Property and Real Estate Investments – Financial Aspects

Property and real estate are not considered investment instruments that are truly liquid because individual or real estate properties cannot be exchanged. Therefore identifying the land or real estate where you invest can take quite a lot of time and effort and depends a lot on how familiar investors are with certain market segments that suit their interests. Real estate or land investors often use various valuation methods to make their lives a little easier, through price comparisons. Sources of information relating to prices can include: public auctions, private sales, public agents, market listings or real estate agents.

Real estate or land assets are much more expensive than bonds or stocks. Therefore investors most often avail themselves of a mortgage loan that can be collateralized by the land or real estate itself. Accordingly we usually use the terms *equity* or *leverage* with reference to the money paid by the investor as opposed to the amount lent by the bank. Their ratio is called Loan-to-Value (LTV) which is considered to represent the risk taken by the investor. Most banks regard 20% of the appraised value as a minimum equity requirement. Quite a number of pension funds and REITs, or Real Estate Investment Trusts, regularly purchase land or real estate with *zero* leverage thereby minimizing their risks, but capping their Return-On-Investment (ROI) as well.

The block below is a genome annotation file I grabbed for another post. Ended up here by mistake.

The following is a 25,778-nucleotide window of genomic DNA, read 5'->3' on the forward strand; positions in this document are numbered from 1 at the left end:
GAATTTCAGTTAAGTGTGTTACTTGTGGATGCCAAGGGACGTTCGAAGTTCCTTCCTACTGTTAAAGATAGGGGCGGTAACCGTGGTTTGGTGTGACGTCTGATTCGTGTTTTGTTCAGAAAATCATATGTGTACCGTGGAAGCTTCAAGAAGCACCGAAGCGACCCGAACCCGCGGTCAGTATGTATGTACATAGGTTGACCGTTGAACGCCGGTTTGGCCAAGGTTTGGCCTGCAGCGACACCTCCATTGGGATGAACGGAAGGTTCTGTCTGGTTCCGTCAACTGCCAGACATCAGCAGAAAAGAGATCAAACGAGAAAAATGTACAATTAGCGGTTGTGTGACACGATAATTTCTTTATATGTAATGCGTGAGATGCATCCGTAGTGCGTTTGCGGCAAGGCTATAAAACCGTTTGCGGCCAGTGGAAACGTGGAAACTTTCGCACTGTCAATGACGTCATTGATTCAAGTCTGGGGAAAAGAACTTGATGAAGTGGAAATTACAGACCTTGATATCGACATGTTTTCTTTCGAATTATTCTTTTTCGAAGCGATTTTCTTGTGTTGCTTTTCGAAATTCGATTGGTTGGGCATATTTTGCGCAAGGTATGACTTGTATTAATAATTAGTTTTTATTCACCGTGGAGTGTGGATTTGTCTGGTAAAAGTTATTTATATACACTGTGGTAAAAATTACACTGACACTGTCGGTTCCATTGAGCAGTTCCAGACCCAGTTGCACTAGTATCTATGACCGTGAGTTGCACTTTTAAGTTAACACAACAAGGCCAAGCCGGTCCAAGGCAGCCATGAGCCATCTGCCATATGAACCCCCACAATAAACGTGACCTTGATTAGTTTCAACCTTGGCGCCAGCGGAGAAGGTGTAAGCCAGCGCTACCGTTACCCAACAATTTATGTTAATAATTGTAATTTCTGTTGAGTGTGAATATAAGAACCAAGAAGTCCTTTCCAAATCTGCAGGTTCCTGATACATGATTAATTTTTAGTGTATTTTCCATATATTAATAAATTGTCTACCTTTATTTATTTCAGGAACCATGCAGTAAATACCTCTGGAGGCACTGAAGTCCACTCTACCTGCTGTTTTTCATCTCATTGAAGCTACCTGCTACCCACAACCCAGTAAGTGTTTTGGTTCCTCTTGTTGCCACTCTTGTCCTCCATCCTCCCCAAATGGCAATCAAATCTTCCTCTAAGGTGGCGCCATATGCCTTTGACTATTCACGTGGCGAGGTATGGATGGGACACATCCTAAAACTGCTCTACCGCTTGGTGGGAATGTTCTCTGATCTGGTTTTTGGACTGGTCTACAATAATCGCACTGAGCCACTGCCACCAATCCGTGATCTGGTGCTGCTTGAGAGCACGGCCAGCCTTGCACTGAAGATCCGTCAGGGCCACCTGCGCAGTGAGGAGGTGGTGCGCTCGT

If the purchase of the land or real estate is leveraged, the necessary monthly installments or “carry costs” might create a negative cash flow for the investor right away after purchase. In addition to possible positive cash flow elements such as those generated by depreciation, equity buildup and capital appreciation, investors might also partially or entirely offset the “carry costs” by means of the so-called Net Operating Income, or NOI. This technical term typically means *rents less expenses* and in countries other than the US it is often referred to as Net Cash Flow. The ratio *NOI/purchase price* is called the Capitalization Rate. It indirectly indicates in how many years the property or real estate will pay for itself in an interest-free financial environment.